From Mendrisio to Rwanda, the career path of Enrica Pastore

View of the casting of an underground reservoir to collect water from springs in a rural area
View of the casting of an underground reservoir to collect water from springs in a rural area

Institutional Communication Service

10 April 2020

The choice a student makes in terms of academic studies do not always lead to a position in the same disciplinary field. All the more so when the choice goes in favour of a school where the technical disciplines are coupled with the humanities, such as the USI Academy of Architecture, from which Enrica Pastore graduated in 2016, then going for a second graduate degree in Milan in the field of water management in international cooperation. Since 2018 Enrica has lived and worked in Rwanda, East Africa,  as a consultant for a few governmental institutions and NGOs, also collaborating with architectural firms and students from universities in the region. We reached Enrica digitally, also asking her how the spread of Covid-19 is affecting the African continent.

After studying in Mendrisio, Enrica wanted to acquire skills in a new field, working within an NGO in Milan (Istituto Oikos) and then going to Tanzania. "I was in the Maasai communities in the north of the country, in a research and training center (Mkuru Training Camp) where I followed a food education project in five primary schools," says Enrica. In order to acquire specific technical knowledge to continue working in this sector, she underwent further training in Water Resources Management in International Cooperation at the Bicocca University in Milan, which then led her to go to Rwanda, where she began her career designing an aqueduct for a rural area by collaborating with the Italian organization MLFM.

During the period she spent in Rwanda, where she is currently, she put her knowledge in the field of architecture at stake to help improve the infrastructure of the area. Enrica has in fact started collaborating with a government company that deals with infrastructure development, as part of the "Vision 2020" plan and promotion of "Made in Rwanda" (a plan that follows the Sustainable Development Goals of the UN). Today, as Project Manager, she is in charge of a research centre and laboratories under construction: "I am in charge of the design and supervision and manage a group of about seven engineers - explains Enrica - I also set up my activty as an independent architect, carrying out work on different scales and subjects. For about a year now I have been following a research project on the design of public spaces in Kigali with three other architects".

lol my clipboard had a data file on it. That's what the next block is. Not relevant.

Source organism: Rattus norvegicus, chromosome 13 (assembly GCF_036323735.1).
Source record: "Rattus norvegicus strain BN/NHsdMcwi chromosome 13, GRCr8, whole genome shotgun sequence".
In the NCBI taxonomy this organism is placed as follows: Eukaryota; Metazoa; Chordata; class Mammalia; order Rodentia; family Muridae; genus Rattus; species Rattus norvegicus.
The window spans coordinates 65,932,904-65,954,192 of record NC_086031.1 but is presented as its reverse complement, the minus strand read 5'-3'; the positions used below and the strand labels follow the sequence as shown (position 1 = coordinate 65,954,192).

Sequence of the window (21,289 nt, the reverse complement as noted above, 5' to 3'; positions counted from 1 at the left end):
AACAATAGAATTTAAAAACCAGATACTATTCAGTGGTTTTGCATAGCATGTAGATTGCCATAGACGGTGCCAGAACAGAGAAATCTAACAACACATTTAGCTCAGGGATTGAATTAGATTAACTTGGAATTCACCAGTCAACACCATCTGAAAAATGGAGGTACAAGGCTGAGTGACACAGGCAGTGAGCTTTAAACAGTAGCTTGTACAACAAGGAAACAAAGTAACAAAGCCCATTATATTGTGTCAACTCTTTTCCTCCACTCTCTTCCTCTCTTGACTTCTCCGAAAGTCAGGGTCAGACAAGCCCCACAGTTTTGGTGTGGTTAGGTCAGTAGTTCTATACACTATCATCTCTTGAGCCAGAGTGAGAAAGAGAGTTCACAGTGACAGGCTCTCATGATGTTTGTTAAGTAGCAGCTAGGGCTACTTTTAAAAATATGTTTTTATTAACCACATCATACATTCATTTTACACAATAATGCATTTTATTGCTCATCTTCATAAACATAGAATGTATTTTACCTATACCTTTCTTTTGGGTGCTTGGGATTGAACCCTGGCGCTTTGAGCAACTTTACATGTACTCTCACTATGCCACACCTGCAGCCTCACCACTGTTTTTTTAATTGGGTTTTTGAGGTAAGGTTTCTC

The knowledge acquired at the Accademia in Mendrisio was essential for her career. "The USI Academy of Architecture has given me a solid preparation as an architect, capable of dealing with different projects, the so-called universal architect, and I think that the ability to test oneself even in contexts as diverse as the African one is proof of this", says Enrica. Understanding the systems, methods and culture of the place is a fundamental step in this work, which has led her to acquire new notions and to collaborate with students of local architecture: "I have in fact had the opportunity to investigate issues such as the use of more sustainable and 'local' materials, the principles of 1climate adaptive and climate responsive design' and participatory design with communities. Together with the students of the University of Architecture, I held workshops to explore techniques for realising models. The students are very motivated to learn and every now and then I involve them in my work where they help me to make surveys and models", Enrica explains.

The Covid-19 epidemic is unfortunately also affecting the African continent, and has led to the closure of borders, the blocking of flights and the suspension of school activities in most East African countries. As Enrica explains, "Rwanda has taken very strict measures from the outset to limit the contagion. With regards to my work, during the first week, the site remained open and then closed shortly afterwards: this meant that the workers were immediately given initial training on the safety measures to be put in place". Enrica is keen to point out that the vision we have of African countries today is often influenced by stereotypes: "There is a sort of 'normality' even working in a country in Africa. Despite the differences, many aspects of my practice are similar to the Italian and Swiss context where I grew up and studied. I invite everyone to discover these realities, overcoming preconceptions," concludes Enrica.

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